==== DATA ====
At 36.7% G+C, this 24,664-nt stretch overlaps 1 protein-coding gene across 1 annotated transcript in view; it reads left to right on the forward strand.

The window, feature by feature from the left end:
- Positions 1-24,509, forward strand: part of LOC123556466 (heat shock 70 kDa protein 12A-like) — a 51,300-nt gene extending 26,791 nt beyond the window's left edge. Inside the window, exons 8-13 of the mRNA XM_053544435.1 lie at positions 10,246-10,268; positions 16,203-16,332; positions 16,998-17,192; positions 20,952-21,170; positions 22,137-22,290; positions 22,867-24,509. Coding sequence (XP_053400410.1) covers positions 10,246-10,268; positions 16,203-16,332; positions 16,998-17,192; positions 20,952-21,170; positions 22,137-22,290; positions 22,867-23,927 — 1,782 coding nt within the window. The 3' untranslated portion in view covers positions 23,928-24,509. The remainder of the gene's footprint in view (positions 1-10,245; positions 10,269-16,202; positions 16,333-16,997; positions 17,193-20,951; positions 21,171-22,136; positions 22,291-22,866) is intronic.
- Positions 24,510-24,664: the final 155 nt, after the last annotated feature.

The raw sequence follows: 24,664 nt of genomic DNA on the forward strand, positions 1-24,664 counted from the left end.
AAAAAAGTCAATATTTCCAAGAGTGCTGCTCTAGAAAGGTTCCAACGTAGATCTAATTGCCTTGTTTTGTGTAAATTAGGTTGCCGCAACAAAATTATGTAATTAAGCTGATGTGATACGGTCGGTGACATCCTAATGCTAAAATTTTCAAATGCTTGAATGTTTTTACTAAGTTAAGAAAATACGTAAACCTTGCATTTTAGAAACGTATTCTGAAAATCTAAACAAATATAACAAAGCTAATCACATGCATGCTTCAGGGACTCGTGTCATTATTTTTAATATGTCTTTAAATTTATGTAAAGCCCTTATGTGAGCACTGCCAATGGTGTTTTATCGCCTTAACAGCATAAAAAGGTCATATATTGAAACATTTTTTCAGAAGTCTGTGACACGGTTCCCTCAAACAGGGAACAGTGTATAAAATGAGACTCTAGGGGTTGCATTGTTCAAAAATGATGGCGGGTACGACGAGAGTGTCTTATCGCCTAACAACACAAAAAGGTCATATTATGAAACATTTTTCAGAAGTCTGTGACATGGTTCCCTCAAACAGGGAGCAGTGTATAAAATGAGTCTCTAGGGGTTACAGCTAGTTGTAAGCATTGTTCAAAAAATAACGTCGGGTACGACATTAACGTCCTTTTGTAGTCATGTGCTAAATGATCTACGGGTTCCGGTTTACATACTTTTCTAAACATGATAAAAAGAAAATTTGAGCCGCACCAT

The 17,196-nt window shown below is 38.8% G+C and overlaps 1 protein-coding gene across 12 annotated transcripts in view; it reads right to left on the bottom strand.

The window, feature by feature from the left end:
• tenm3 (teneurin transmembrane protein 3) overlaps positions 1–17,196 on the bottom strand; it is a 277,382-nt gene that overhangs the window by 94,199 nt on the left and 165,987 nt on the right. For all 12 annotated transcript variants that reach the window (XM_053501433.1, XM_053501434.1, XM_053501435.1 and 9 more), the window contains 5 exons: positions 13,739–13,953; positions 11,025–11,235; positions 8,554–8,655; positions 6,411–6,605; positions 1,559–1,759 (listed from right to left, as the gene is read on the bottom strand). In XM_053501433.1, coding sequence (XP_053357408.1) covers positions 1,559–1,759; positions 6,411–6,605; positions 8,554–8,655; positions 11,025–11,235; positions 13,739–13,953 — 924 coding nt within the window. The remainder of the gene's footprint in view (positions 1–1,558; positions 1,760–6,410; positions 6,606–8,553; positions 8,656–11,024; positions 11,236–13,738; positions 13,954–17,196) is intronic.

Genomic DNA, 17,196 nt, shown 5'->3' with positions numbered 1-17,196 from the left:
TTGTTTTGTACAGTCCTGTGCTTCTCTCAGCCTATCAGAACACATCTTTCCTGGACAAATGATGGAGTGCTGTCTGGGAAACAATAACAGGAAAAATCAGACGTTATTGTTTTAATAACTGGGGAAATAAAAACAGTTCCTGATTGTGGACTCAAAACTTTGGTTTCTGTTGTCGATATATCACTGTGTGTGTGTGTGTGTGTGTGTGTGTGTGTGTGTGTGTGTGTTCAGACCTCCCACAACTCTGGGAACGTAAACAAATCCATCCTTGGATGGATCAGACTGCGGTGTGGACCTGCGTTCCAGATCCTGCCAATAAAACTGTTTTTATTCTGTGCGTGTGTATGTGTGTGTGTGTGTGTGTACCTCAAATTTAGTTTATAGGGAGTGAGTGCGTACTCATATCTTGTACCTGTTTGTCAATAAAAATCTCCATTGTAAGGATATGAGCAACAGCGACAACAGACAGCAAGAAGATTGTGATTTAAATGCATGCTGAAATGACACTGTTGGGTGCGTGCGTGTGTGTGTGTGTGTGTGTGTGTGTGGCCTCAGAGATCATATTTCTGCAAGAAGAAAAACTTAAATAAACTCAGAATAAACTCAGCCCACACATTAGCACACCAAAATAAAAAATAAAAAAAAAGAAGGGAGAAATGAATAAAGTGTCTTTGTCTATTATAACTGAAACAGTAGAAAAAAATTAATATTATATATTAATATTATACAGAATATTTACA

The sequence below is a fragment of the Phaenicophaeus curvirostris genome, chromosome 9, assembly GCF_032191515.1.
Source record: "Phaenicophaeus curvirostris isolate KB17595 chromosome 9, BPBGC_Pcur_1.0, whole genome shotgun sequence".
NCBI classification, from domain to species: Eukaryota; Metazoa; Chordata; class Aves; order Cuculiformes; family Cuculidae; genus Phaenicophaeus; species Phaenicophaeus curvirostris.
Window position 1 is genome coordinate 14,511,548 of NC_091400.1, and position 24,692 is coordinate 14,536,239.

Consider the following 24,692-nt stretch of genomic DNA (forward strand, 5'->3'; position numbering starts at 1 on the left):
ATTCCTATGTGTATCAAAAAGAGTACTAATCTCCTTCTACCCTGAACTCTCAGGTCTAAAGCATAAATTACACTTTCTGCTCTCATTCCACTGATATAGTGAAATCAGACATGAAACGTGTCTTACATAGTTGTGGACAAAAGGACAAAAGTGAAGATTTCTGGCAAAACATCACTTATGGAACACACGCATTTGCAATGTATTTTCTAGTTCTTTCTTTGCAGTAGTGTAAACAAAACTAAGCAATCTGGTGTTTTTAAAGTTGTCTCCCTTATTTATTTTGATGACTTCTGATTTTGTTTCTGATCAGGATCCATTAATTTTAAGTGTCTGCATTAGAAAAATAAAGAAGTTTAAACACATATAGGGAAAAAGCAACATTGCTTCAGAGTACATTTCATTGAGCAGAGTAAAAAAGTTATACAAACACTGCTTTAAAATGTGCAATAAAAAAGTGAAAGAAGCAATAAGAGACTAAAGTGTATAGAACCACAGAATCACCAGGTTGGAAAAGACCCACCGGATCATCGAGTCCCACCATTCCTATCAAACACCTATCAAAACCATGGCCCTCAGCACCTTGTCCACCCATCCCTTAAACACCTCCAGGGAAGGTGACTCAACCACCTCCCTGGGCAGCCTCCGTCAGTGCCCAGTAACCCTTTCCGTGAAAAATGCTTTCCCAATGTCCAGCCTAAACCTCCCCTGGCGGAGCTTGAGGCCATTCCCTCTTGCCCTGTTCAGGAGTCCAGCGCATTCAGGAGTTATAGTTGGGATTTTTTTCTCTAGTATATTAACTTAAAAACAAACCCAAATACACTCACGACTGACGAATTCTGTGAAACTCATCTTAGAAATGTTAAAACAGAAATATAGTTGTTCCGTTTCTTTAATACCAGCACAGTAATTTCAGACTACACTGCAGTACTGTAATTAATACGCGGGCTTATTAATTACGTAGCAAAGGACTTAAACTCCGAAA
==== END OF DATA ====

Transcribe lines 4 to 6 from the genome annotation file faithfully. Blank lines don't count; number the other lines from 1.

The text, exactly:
- Positions 24,510-24,664: the final 155 nt, after the last annotated feature.

The raw sequence follows: 24,664 nt of genomic DNA on the forward strand, positions 1-24,664 counted from the left end.
AAAAAAGTCAATATTTCCAAGAGTGCTGCTCTAGAAAGGTTCCAACGTAGATCTAATTGCCTTGTTTTGTGTAAATTAGGTTGCCGCAACAAAATTATGTAATTAAGCTGATGTGATACGGTCGGTGACATCCTAATGCTAAAATTTTCAAATGCTTGAATGTTTTTACTAAGTTAAGAAAATACGTAAACCTTGCATTTTAGAAACGTATTCTGAAAATCTAAACAAATATAACAAAGCTAATCACATGCATGCTTCAGGGACTCGTGTCATTATTTTTAATATGTCTTTAAATTTATGTAAAGCCCTTATGTGAGCACTGCCAATGGTGTTTTATCGCCTTAACAGCATAAAAAGGTCATATATTGAAACATTTTTTCAGAAGTCTGTGACACGGTTCCCTCAAACAGGGAACAGTGTATAAAATGAGACTCTAGGGGTTGCATTGTTCAAAAATGATGGCGGGTACGACGAGAGTGTCTTATCGCCTAACAACACAAAAAGGTCATATTATGAAACATTTTTCAGAAGTCTGTGACATGGTTCCCTCAAACAGGGAGCAGTGTATAAAATGAGTCTCTAGGGGTTACAGCTAGTTGTAAGCATTGTTCAAAAAATAACGTCGGGTACGACATTAACGTCCTTTTGTAGTCATGTGCTAAATGATCTACGGGTTCCGGTTTACATACTTTTCTAAACATGATAAAAAGAAAATTTGAGCCGCACCAT